Tragedy woman named

Sunday News - - NEWS -

hands of the Lord yes­ter­day ... Tr­ish stands out be­cause she ... has such a lov­ing heart and wel­com­ing arms ... She will be so missed by so many of us.’’

Ro­torua Mayor Steve Chad­wick last night said But­ter­worth’s death was a ‘‘tragic ac­ci­dent’’ and ex­tended her con­do­lences to her fam­ily.

‘‘It is too early to spec­u­late on the cir­cum­stances of this tragic ac­ci­dent but I can as­sure you coun­cil will co-op­er­ate fully with any in­ves­ti­ga­tion un­der­taken by the rel­e­vant au­thor­i­ties,’’ she said.

Brenda Fraser wrote ‘‘Whaea Tr­ish was a very spe­cial lady. I feel priv­i­leged to have been her friend and I will miss hav­ing non­judg­men­tal and hon­est dis­cus­sions with her about life’’. Amy­beth Gutwein said ‘‘I loved the deep and mean­ing­ful con­ver­sa­tions I had with her and es­pe­cially loved see­ing her face light up when her very much loved hus­band came. She acted like a cute teenager with ma­jor crush! So beau­ti­ful xox’’.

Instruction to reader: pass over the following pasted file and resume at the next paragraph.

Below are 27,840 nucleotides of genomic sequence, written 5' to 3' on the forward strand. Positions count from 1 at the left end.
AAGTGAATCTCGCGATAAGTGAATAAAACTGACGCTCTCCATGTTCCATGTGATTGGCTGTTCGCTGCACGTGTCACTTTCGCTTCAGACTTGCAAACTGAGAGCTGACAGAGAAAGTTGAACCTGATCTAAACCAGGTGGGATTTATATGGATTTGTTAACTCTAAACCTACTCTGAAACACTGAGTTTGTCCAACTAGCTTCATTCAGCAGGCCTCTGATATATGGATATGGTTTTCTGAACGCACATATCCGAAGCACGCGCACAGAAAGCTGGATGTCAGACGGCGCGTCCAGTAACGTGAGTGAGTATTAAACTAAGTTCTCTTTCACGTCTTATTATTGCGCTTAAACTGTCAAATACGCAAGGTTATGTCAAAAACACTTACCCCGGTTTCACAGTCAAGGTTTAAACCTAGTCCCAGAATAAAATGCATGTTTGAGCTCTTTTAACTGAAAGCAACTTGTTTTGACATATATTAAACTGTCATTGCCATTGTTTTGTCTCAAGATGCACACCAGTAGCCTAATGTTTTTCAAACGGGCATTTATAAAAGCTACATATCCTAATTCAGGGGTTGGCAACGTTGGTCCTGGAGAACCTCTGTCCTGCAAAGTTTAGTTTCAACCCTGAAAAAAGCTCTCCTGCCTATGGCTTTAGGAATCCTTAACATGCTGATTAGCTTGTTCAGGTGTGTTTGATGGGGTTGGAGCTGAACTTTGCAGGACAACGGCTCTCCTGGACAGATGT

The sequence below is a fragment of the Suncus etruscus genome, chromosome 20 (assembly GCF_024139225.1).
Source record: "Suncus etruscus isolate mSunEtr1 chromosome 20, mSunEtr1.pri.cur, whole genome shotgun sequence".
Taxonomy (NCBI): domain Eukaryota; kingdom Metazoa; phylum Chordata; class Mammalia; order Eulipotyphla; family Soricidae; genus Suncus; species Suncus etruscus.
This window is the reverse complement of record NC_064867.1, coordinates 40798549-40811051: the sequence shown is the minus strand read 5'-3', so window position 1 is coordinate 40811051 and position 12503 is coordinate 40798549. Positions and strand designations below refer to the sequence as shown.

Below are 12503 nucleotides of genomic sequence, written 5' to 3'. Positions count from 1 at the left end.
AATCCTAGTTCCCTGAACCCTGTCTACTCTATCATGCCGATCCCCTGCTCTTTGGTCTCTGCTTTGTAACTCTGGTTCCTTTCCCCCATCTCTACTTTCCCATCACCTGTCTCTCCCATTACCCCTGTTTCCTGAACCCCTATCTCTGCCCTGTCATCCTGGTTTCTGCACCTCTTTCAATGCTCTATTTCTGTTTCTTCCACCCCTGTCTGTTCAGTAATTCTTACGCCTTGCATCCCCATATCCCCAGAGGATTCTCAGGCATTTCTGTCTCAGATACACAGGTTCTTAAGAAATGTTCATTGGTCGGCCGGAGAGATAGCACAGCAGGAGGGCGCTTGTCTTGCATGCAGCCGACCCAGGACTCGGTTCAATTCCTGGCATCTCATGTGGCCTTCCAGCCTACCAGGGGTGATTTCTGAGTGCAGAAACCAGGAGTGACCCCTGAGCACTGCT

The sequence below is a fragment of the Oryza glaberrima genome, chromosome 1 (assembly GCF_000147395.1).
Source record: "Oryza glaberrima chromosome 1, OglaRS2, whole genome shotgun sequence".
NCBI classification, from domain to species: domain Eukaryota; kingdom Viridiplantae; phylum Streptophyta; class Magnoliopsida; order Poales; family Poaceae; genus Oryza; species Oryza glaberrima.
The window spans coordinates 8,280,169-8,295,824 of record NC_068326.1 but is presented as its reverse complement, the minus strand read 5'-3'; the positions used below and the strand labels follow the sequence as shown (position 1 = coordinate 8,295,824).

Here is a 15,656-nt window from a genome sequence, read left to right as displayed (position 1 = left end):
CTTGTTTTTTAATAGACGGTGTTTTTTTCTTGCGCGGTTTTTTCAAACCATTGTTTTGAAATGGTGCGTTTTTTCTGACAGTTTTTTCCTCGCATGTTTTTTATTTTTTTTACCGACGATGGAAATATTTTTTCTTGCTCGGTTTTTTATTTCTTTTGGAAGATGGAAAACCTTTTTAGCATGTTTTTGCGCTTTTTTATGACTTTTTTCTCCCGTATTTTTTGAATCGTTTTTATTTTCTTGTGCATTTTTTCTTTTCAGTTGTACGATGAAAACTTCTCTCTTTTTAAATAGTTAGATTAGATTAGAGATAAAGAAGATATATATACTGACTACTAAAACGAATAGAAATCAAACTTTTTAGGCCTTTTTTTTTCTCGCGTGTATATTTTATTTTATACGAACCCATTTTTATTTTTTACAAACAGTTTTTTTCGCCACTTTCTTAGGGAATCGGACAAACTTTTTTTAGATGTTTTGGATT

Fam­ily friend Jackie Ngatai said But­ter­worth’s hus­band Keith and fam­ily would not like to com­ment but it’s ex­pected a church service will be held for her in Hamil­ton ei­ther to­mor­row or Tues­day and she will be buried in Te Puke.

Ro­torua Lakes Coun­cil act­ing chief ex­ec­u­tive Craig Tiri­ana said a tree spe­cial­ist had raised con­cerns about the tree although a Fe­bru­ary 2017 re­port rec­om­mended an­nual in­spec­tions and found no ma­jor is­sues with the tree, which was more than 150 years old, Tiri­ana said.

An­other in­spec­tion in late Septem­ber, early Oc­to­ber led to re­placed brac­ing and ‘‘some branch re­duc­tion’’.

But lo­cals have said it was only a mat­ter of time be­fore the ‘‘old’’ and ‘‘bro­ken’’ tree came down, and they said con­cerns and com­plaints made to coun­cil had fallen on deaf ears.

Res­i­dent Anna White said she uses the in­ter­sec­tion al­most daily and she had of­ten won­dered ‘‘when it might fall’’.

White said she had seen wire ropes set up around the ‘‘pre­car­i­ous’’ tree in re­cent months.

‘‘If you asked any lo­cal about the tree they’d all know which one you were re­fer­ring to – it didn’t take a tree spe­cial­ist to be con­cerned,’’ she said.

Ac­cord­ing to the New Zealand Tree Reg­is­ter, the oak had a girth of 7.14m and was pro­tected un­der the district coun­cil plan.

Spencer’s Oak was long con­sid­ered the largest of its species in New Zealand, but had been trumped by an English oak near Motueka, the reg­is­ter states.

Newspapers in English

Newspapers from New Zealand

© PressReader. All rights reserved.